Forest sculptures, rambling hillside views, Lake District gems and Elizabethan mansions; here are some of the most aesthetically-pleasing spots in Cumbria.
1. The view from Brockhole Jetty across Lake Windermere
Windermere in Cumbria is the largest natural lake in England, measuring 18 kilometres in length. As well as taking picturesque walks around the lake, groups can visit nearby attractions and towns including Bowness-on-Windermere, the Lakeside Pier, the Lakeside and Haverthwaite Railway, and the Aquarium of the Lakes.
2. Bassenthwaite Lake
Bassenthwaite Lake, owned by the National Park Authority, is the most northerly of the Lake District bodies of water. Groups can follow a lakeside path all the way along the western shore, or access the eastern shore at Mirehouse. This country house and its grounds are open to the public, with visitors able to see the tiny St Bega’s Church too.
3. The historic Elizabethan house of Levens Hall
Situated at the gateway to the Lake District, Levens Hall and the surrounding estate offers plenty for visitors to enjoy during a visit. Highlights include the topiary garden, which was started by French gardener Guillaume Beaumont in the 18th century, as well as a deer park, fountains, a willow labyrinth, and the conserved Elizabethan house.
4. Maryport Harbour
Maryport Harbour is situated at the mouth of the Solway Estuary on the Cumbrian Coast, and here visitors can enjoy views across to the Scottish coastline. The Solway Firth Coastline is an Area of Outstanding Natural Beauty stretching from Rushcliffe in the north to Maryport in the south, so there are plenty of coastal trails for keen walkers in the area.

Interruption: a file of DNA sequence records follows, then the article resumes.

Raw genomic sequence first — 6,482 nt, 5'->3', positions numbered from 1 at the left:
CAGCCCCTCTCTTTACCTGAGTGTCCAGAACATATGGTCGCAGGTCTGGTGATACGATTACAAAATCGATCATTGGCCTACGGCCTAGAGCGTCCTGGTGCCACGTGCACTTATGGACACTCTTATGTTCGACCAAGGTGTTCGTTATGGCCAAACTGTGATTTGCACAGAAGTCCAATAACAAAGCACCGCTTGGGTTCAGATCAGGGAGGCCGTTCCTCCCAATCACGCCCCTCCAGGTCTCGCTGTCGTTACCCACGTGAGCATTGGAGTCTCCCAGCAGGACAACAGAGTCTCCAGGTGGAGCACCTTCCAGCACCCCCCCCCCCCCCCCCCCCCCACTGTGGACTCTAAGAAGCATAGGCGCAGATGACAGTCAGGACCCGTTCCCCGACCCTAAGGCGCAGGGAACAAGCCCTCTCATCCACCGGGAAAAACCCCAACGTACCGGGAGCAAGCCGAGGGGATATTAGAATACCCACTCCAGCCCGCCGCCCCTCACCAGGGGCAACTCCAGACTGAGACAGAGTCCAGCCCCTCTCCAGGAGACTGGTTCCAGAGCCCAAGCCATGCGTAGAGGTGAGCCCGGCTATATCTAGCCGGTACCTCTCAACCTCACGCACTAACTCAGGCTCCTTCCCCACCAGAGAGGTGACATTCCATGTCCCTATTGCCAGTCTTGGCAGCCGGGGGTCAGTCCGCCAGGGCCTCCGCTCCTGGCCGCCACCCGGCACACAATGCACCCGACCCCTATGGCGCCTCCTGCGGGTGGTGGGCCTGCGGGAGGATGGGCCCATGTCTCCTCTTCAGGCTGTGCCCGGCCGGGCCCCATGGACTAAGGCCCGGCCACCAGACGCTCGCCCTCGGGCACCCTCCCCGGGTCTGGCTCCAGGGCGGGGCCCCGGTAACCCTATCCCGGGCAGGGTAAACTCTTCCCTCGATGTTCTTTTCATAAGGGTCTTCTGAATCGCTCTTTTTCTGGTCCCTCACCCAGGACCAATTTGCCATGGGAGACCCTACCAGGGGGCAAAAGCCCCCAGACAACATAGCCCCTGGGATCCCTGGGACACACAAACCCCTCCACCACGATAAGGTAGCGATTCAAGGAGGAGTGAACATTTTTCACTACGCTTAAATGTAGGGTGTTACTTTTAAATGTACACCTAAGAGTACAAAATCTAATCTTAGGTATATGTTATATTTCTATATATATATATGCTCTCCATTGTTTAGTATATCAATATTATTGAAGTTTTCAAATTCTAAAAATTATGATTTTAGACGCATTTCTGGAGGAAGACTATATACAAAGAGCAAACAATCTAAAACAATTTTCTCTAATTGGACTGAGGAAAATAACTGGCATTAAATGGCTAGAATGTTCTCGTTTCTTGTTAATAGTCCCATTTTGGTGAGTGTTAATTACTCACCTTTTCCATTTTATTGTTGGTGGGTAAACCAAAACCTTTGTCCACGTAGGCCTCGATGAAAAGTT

5. Bean An T-Visce (Woman of the Water)
This is a sculpture by Alannah Robins, created in 1995, in Grizedale Forest. Bean An T-Visce shows one female figure standing arms-aloft in a brook as she directs a flume of water on to another figure before her.
Grizedale Forest is home to 60 permanent art works created in response to the landscape, including Charles Bray’s 1994 work Light Column and Kerry Morrison’s Some Fern – so there’s plenty to look out for when taking a ramble through the trees.
6. River Eea, Cartmel
The historic village of Cartmel is situated in a quiet valley and offers fantastic views of the South Lakeland District fells and countryside. The quaint village welcomes visitors to enjoy its history in the form of a 12th century priory church and 16th - 18th century buildings, alongside modern shops, eateries and pretty places to stay.
7. Birdoswald Roman Fort, Hadrian’s Wall
Birdoswald Roman Fort lays claim to being the longest continuous remaining stretch of the World Heritage Site, Hadrian’s Wall. People visiting the historic site can explore the extensive remains of the Roman fort on foot, and discover interactive displays, artefacts and a model of the wall in the on-site exhibition inside the visitor centre.
8. The Stone Circle at Castlerigg
Castlerigg has been described as the most atmospheric and dramatically sited of all British stone circles, with panoramic views and the mountains of Helvellyn and High Seat as a backdrop. It is also among the earliest British circles, raised in about 3000 BC during the Neolithic period. Groups who’d like a stroll can park at the centre of Keswick and walk to the stones; this takes approximately 30 minutes.
We know that in the current climate, visiting different places with your group is challenging. We’re hoping that this feature gives you ideas for a future trip to Cumbria. If you’re unsure on the latest guidance when visiting different places, you can click here to find out more.